5. Advanced glycation end products
Heat-processed foods, while common, contain high amounts of advanced glycation end products (AGEs). These compounds have been found to increase inflammation and oxidative stress in the body. (10)
Foods to Eat
Here are the most common foods that prevent inflammation:
1. Fiber (including fresh fruits and vegetables)
Not only has fiber been linked to a reduced risk of developing heart disease, stroke, hypertension, gastrointestinal disorders, obesity, cancer, and diabetes, but high fiber intake is also associated with reduced inflammation.
The Institute of Medicine recommends 19–38 grams of fiber per day, depending on your age and gender. (11)
Foods high in fiber include:
- Black beans
- Kidney beans
- Black-eyed peas
- Collard greens
ALSO READ: 5 Health Problems Linked to Fiber Deficiency
2. Omega-3 fatty acids
Although omega-6 fatty acids have gotten a bad rap when it comes to inflammation, the ratio of omega-3 to omega-6 fatty acids is what is important.
Some research indicates that the increase in inflammatory conditions may be due in part to the American diet that is high in omega-6 and low in omega-3. (12) To improve your omega-3 to omega-6 fatty acid ratio, focus on foods high in omega-3 fatty acids, such as:
- Canola oil
- Cod liver oil
- Chia seeds
- Brussels sprouts
3. Green tea
Green tea contains catechins (a type of antioxidant), which has been associated with protection against inflammatory diseases. Epigallocatechin-3-gallate (EGCG), one of green tea’s components, possesses anti-inflammatory effects. (13)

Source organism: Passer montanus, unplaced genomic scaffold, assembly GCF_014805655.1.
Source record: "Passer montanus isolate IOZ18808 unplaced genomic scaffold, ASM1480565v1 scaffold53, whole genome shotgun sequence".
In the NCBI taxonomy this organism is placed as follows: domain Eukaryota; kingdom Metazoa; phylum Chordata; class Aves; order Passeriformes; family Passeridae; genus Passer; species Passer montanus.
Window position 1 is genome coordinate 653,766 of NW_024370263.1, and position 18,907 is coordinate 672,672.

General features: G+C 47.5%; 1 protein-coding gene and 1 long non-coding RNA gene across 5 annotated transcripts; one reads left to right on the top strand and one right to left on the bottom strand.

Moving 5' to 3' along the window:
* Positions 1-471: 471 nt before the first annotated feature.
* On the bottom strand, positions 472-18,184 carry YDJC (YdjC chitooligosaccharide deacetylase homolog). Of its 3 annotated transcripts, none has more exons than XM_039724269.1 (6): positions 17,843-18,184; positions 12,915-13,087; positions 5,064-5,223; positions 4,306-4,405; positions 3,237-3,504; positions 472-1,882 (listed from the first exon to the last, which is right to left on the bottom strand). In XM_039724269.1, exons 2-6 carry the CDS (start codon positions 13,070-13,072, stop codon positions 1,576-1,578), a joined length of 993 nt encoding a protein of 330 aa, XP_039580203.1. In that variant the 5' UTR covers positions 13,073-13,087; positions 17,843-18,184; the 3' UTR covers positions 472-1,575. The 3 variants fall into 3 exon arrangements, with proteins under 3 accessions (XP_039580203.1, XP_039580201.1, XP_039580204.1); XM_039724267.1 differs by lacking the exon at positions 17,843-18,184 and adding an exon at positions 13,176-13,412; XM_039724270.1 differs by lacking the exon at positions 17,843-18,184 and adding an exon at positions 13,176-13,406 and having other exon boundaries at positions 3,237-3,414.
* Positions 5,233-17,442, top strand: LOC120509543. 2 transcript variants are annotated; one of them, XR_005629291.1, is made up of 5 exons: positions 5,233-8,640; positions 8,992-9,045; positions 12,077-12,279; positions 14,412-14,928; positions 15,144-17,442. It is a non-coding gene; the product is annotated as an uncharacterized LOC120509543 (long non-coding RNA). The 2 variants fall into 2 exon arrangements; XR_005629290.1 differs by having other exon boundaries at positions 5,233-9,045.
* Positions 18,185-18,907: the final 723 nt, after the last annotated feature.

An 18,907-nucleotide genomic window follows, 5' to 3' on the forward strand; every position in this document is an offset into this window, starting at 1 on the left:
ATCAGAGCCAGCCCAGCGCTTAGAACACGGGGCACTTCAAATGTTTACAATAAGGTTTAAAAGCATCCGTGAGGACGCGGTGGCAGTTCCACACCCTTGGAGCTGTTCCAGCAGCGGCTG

Start your day with one cup in the morning and serve a second cup for an early afternoon pick-me-up. You can also find green tea extracts as supplements. However, consuming green tea in its natural form is best to avoid taking large doses of the extract, which may negatively affect liver function.
Dark chocolate (70% or above) has a high amount of flavanols and low sugar content. The cocoa and polyphenols in dark chocolate possess anti-inflammatory and antioxidant properties that can help relieve inflammation. (14)(15)
Cayenne pepper and other chilies contain the active component capsaicinoids, which are anti-inflammatory in nature. You can consume cayenne and other chilies in the form of sauces and marinades. You can even apply a topical rub containing capsaicinoids. (16)
Garlic can help reduce inflammation and even prevent cartilage damage associated with arthritis. This is because of the presence of an anti-inflammatory compound known as diallyl sulfide, which helps fight pro-inflammatory cytokines. (17)
Curcumin, the active compound in turmeric, possesses antioxidant and anti-inflammatory properties. (18) The effects of turmeric in reducing inflammation associated with osteoarthritis have been studied in some trials. (19)(20)
ALSO READ: Turmeric Benefits, Nutrition, and Remedies
Expert Answers (Q&A)
Answered by Ms. Eileen Schutte, MS, CN, FMN, CLT (Nutritionist)
Controlling inflammation is one of the major roles of these essential fatty acids, with omega-6 mainly responsible for producing inflammatory responses and omega-3 for anti-inflammatory responses.
When the joints are damaged due to injury or arthritis, a proper inflammatory response is needed to start the healing process. But without enough omega-3 to balance out this inflammatory response, you can suffer from joint pain.